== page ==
Important: All named Bronze Tibet Medals to attested followers serving with infantry regiments are scarce - and depending on the regiment can be rare or unique. Basis the extreme nature of campaigning, in the 'High Himalaya' infantry all regiments in the Tibet Expedition were severely curtailed from bringing their usual prolific establishment of non-combatant followers, that they were used to employing in their cantonments or on campaign service in the North West Frontier or Burma.

A choice 'Bronze Medal', especially so found in such uncommonly good condition for a bronze medal to a British Officer's 'Servant'

Very scarce named to an Indian infantry regiment

Condition: About EF

Code: 20400

285.00 GBP

Shortlist item
India General Service Medal 1908-35. EdVII silver issue with clasp 'North West Frontier 1908' (3132 Sowar Kapur Singh (3) 21st. Cavy.)

The recipient was an Indian soldier of the Sikh faith serving as a Sowar (Trooper) with the 21st Cavalry (Frontier Force), a cavalry regiment of the Indian Army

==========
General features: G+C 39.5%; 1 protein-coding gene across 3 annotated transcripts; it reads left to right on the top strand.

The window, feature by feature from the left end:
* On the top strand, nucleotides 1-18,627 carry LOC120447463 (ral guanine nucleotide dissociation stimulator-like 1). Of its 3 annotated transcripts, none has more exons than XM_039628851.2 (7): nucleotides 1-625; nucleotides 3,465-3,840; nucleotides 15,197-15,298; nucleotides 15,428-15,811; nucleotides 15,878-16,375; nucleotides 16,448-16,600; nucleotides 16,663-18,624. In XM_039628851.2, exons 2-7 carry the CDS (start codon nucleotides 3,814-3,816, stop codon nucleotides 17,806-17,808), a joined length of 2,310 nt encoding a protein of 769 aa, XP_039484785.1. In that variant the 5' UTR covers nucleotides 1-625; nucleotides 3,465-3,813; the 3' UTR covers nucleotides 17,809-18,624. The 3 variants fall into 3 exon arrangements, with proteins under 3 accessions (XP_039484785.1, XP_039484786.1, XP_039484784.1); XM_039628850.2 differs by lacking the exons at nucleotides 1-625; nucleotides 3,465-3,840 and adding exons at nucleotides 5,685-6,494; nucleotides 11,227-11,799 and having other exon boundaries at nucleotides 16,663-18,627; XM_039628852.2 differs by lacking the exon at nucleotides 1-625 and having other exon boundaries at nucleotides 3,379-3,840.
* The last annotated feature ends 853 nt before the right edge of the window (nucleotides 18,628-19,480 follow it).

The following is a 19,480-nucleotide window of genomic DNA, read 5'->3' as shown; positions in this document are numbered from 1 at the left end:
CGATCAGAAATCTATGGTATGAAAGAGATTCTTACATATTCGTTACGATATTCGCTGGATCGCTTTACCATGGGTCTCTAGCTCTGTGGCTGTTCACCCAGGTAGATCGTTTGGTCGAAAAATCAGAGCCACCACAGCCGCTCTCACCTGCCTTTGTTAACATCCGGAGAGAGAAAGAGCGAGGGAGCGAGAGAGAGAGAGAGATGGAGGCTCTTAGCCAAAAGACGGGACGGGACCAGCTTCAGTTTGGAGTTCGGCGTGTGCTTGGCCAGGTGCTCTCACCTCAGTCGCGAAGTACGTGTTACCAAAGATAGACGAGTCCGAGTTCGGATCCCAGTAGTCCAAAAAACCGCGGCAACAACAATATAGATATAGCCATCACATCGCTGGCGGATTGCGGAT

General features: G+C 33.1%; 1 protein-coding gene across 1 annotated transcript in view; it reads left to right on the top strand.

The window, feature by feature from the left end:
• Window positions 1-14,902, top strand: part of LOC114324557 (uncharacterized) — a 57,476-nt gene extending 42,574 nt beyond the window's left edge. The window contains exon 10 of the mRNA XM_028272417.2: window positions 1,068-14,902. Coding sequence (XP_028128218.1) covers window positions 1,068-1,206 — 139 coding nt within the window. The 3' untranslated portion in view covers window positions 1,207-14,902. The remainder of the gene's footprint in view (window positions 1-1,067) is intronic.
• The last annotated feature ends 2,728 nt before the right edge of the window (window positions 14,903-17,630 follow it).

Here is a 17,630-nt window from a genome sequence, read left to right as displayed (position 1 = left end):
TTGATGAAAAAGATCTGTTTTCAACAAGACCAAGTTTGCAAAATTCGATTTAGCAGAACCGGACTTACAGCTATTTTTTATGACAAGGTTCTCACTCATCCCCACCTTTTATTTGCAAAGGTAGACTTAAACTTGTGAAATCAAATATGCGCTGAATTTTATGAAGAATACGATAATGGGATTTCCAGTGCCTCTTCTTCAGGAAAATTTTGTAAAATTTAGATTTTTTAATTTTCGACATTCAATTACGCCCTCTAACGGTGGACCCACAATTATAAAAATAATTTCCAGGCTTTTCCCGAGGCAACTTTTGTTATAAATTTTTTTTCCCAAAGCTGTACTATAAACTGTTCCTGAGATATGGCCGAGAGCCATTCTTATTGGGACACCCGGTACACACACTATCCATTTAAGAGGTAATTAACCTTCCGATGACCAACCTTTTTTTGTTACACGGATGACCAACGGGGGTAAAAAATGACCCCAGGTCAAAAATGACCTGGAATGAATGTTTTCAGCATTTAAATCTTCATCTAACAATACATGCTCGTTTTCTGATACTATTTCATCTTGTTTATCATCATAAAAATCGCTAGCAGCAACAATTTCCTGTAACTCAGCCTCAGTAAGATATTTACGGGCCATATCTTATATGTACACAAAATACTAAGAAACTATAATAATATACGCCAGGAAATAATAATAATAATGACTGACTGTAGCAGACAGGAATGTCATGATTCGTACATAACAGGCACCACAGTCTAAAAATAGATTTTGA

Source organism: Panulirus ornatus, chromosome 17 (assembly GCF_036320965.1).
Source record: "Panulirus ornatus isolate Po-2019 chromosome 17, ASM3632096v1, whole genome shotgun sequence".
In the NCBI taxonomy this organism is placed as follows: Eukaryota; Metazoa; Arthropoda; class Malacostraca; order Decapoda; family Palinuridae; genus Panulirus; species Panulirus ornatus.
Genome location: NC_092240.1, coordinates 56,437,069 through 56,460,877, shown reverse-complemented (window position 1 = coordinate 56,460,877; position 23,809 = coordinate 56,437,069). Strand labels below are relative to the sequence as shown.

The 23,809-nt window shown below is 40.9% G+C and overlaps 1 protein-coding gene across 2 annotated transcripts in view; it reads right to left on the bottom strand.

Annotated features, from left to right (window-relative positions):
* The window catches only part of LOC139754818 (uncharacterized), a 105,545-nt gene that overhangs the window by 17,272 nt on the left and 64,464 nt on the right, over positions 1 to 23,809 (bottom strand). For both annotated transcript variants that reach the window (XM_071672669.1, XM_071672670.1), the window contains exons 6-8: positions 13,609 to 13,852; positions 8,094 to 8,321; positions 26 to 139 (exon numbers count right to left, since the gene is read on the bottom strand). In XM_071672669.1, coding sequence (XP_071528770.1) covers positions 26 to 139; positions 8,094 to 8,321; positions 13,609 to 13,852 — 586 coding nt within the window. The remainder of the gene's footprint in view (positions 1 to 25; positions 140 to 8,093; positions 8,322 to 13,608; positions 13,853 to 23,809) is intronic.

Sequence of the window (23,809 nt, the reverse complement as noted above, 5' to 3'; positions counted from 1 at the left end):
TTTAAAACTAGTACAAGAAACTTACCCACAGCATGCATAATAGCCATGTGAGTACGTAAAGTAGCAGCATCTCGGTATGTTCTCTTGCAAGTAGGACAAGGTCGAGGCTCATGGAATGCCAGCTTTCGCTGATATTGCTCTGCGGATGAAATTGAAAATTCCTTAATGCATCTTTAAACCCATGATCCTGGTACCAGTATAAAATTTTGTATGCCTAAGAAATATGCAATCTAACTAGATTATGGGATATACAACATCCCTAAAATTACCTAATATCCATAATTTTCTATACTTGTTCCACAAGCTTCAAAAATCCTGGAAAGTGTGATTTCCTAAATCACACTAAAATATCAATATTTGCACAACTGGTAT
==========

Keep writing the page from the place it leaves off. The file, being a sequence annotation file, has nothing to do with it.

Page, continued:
Note: The numeral 3 in brackets (3) after the recipient's name indicates that he was the third man of the exact same name to serve in the regiment at the same time - each of which were of course allocated unique regimental numbers on attestation, but would have bene referred to within the regiment as Kapur Singh 'the first, the second, the third etc.'....

The regiment had its origins in 1849 when it was raised by Henry Daly as the 1st Regiment of Punjab Cavalry, and subsequently a constituent regiment of what became the Punjab Frontier Force

The regiment participated in several 'Frontier' campaigns during the latter half of the 19th century, and its foreign service in that period was recognised by the award of two theatre battle honours:

- Abyssinia
- Afghanistan 1878-80

In 1922 the 21st Cavalry merged with the 23rd Regiment of Cavalry, Punjab Frontier Force to become 11th Prince Albert Victor's Own Cavalry (Frontier Force)

Condition: VF

Code: 20399

115.00 GBP

Shortlist item
India General Service 1908-35, 1 clasp, Afghanistan N.W.F. 1919 (1676 Sowar Basant Singh, 23/Cavy.)

The recipient was an Indian soldier of the Sikh faith serving as a Sowar (Trooper) with the 23/Cavalry (Frontier Force), a cavalry regiment of the Indian Army

In 1922 the 23rd Cavalry amalgamated with the 21st Cavalry to become 11th Prince Albert Victor's Own Cavalry (Frontier Force)

Condition: VF

Code: 20398

75.00 GBP

Shortlist item